To the Tea
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Her family has been in the tea industry for three generations and she is now one of India's only two women tea auctioneers. While her entire family has been growing fine Darjeeling blends at their plantation for over a century, Mridul Tiwari is the first taster and auctioneer in the line; using her expertise and extensive family history to make a mark in the male-dominated enterprise of tea auctioning. Jaipur-based Tiwari was in the city for the launch of a new infused ayurvedic range of teas.
At any auction, she would invariably be the only woman in a room of 250 screaming men as she sold hundreds of kilograms of tea leaves, affording her an auctioneer's unique calm. "I could never get pally with a buyer or put my arm around him and offer him a drink with his purchase – it was strictly business. And I could never be too austere with them, because that wouldn't be good business," she remarks.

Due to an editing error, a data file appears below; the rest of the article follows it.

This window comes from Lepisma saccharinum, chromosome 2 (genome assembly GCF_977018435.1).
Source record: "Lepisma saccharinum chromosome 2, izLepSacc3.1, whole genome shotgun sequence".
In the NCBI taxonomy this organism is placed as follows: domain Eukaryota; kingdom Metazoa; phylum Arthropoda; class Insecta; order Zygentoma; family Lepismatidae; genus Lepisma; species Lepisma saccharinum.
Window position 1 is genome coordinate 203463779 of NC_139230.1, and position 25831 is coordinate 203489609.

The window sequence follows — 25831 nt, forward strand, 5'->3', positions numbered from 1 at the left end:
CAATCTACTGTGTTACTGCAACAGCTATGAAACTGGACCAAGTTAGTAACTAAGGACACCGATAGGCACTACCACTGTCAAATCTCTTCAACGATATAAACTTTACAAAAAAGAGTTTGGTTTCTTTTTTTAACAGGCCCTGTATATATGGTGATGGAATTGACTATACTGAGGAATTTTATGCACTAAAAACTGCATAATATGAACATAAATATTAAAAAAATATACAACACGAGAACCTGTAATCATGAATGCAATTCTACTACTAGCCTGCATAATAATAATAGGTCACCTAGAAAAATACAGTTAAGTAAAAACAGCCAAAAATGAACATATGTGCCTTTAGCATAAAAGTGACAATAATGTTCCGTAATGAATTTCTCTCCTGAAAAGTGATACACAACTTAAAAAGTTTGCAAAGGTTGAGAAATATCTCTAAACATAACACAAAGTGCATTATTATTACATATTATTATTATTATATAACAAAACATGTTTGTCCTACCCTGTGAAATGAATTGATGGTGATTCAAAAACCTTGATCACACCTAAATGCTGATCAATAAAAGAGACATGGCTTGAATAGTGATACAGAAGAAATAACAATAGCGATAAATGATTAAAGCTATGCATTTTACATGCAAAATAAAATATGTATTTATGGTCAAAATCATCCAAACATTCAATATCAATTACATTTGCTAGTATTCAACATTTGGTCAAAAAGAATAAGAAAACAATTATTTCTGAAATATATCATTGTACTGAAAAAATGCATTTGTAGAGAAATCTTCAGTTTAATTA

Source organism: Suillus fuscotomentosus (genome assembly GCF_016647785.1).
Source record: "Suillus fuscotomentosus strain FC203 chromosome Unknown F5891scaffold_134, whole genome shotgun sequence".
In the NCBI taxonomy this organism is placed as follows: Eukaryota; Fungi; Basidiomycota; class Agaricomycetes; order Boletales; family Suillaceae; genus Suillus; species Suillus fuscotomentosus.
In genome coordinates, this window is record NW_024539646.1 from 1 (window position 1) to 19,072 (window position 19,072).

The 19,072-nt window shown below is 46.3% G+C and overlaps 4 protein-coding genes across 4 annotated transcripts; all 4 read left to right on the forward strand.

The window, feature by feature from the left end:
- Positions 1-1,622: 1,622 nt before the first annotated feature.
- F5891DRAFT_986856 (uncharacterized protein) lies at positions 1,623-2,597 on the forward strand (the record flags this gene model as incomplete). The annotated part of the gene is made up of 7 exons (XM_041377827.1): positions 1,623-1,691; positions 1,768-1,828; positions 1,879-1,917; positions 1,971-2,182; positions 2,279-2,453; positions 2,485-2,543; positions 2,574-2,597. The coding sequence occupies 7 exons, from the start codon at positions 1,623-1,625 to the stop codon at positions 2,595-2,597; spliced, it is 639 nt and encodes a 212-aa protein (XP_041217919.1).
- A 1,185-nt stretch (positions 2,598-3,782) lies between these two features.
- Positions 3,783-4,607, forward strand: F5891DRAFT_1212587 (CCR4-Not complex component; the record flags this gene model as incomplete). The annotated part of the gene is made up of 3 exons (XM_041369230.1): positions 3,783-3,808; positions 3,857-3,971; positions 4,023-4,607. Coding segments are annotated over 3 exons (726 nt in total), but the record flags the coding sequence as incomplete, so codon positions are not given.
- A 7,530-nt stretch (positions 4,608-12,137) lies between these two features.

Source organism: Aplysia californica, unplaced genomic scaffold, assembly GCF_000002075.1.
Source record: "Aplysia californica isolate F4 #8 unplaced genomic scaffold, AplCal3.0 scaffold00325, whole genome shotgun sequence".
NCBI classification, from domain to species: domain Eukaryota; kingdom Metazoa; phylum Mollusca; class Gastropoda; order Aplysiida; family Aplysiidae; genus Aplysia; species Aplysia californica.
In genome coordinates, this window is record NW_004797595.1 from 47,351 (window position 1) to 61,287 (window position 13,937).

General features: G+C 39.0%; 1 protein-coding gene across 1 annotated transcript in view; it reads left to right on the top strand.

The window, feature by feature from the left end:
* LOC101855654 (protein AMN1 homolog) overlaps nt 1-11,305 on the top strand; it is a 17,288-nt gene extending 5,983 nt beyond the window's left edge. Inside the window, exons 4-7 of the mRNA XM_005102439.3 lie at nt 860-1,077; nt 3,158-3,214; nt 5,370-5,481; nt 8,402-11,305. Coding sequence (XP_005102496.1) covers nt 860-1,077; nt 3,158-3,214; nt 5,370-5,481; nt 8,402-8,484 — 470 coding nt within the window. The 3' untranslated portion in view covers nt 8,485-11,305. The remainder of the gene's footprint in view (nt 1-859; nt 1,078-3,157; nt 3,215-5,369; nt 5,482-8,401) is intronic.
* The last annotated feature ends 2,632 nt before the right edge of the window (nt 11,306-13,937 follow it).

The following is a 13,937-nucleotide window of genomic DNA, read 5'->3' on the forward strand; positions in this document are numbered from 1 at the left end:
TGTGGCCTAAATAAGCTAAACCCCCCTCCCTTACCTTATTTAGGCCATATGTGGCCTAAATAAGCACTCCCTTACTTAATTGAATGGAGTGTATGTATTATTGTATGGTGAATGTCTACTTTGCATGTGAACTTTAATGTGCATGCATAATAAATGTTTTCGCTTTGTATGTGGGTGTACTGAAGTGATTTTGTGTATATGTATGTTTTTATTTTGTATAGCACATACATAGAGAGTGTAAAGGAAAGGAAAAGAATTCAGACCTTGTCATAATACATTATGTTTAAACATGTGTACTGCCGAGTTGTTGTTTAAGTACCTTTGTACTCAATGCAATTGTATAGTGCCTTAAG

When asked whether she has ever lost her cool during an auction, she replies, "Never, but the buyers have, several times. I remember during one auction, a dog and a monkey walked into the room and onto stage. I had to stop and yell for them to be taken off, the only time I stopped an auction. I would have continued, but they didn't look like they were going to buy anything."
Tiwari's own brand Kamelia can be found in leading hotels across the country, and she reveals plans to enter the retail market. Her secret is to use whole leaves of the tea plant instead of "tea dust", which lends the tea a full aroma, body, colour and taste.
"India is the largest producer of tea, it is the largest consumer, and yet we do not give a thought about the low quality brew we drink. Why not treat tea the way we taste wine? Indians must educate themselves about tea, they must learn and respect the drink, and must not settle for substandard blends," she firmly asserts.
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